A similar multivariable model of poor mother-child relationships found that significant predictors of poor mother-child relationship are: being a male child, parent with low educational qualifications, low household income and less supportive partner relationship.

Comparing the results of these two models, we see that male child gender and one indicator of family socio-economic disadvantage (low parental education) emerge as risk factors for the child having a poor relationship with either parent. There are also some differences between the two models. Remote location appears important for father-child relationships, but not for mother-child relationships. In addition, the quality of the partner relationship appears more important for father-child than for mother-child relationships.

Further details of these models are provided in the Technical Annex.

5.4 Potential influences on the father-child relationship from later years

This section examines the effect of adverse family events from pre-school age onwards, additional child characteristics related to physical and mental health, and aspects of parenting and family climate.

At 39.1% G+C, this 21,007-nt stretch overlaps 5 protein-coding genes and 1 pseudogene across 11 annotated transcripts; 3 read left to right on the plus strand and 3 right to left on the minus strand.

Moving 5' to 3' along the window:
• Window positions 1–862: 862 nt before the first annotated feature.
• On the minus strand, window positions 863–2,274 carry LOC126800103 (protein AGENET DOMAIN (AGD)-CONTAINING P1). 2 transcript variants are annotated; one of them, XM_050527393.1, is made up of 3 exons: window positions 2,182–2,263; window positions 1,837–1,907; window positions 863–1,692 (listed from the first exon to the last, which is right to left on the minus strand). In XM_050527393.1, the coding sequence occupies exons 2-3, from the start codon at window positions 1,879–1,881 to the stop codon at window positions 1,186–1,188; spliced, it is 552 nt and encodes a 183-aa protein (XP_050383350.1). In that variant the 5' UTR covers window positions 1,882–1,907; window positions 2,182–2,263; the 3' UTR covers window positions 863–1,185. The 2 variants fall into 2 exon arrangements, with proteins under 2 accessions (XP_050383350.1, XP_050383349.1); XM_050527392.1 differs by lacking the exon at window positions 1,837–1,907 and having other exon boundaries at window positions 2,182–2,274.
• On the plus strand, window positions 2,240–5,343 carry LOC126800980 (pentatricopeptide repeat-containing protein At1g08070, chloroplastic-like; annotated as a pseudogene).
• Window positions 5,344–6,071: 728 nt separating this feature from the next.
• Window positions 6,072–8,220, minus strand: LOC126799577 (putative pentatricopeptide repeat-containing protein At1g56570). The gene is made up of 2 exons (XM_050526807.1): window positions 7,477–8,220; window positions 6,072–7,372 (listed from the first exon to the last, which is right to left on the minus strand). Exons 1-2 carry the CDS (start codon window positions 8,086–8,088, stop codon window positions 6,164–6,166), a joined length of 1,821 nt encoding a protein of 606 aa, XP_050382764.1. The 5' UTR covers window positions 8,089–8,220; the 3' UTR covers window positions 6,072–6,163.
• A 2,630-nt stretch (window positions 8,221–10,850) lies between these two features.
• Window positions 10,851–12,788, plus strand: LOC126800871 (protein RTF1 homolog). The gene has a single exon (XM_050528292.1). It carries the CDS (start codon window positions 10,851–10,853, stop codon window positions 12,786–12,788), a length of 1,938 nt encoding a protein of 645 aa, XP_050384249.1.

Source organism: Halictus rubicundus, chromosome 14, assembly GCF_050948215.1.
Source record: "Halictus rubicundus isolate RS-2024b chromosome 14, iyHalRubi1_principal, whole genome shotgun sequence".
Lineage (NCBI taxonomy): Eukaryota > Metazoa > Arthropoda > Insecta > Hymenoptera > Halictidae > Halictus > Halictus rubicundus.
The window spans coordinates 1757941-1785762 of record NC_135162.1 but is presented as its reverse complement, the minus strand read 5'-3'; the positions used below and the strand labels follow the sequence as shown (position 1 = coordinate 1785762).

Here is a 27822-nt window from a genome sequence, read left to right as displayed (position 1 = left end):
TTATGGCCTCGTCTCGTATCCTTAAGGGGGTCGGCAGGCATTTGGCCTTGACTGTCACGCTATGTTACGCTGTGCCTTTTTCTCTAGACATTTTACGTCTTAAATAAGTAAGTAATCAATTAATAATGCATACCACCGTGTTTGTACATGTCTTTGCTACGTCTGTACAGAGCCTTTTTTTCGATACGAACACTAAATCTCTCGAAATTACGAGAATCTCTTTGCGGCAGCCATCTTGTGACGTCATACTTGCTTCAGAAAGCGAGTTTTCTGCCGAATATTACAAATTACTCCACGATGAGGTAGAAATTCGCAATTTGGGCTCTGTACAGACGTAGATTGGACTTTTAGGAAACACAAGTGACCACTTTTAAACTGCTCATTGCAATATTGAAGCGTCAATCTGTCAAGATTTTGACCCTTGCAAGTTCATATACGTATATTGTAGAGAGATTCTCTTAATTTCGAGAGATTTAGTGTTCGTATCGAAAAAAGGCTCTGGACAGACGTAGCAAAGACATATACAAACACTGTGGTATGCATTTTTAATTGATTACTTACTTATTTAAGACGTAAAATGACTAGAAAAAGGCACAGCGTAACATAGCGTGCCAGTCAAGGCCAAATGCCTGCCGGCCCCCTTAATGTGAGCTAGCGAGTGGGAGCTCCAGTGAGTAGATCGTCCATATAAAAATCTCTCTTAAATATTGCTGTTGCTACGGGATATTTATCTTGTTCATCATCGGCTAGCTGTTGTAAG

5.4.1 Adverse family events

At each sweep of GUS data collection, information was collected from the main carer (usually the child's mother) on whether the child experienced any disturbing family events from a pre-determined list since the previous sweep. These events include accidents, illness and deaths as well as (at ages 6 and 8) separation of close relatives, parental conflict, parental drug or mental health problems, family experience of crime, problems involving the police or imprisonment. A minority (15%) of children did not experience any of the adverse events from ages 3 to 8, over half (56%) experienced one or two events, but only 4% experienced 5 or more events.